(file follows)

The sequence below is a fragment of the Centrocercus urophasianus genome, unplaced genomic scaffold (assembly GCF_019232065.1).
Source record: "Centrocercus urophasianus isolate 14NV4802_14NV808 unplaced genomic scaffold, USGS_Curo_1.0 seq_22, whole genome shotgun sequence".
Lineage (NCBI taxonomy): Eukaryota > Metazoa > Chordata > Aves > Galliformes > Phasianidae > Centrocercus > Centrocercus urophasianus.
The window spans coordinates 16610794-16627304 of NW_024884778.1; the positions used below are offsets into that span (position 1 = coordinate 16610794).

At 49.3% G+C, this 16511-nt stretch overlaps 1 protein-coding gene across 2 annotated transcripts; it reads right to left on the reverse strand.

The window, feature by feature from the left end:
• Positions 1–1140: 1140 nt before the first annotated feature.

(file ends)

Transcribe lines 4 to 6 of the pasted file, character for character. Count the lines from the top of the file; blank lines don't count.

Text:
The window spans coordinates 16610794-16627304 of NW_024884778.1; the positions used below are offsets into that span (position 1 = coordinate 16610794).

At 49.3% G+C, this 16511-nt stretch overlaps 1 protein-coding gene across 2 annotated transcripts; it reads right to left on the reverse strand.

The window, feature by feature from the left end: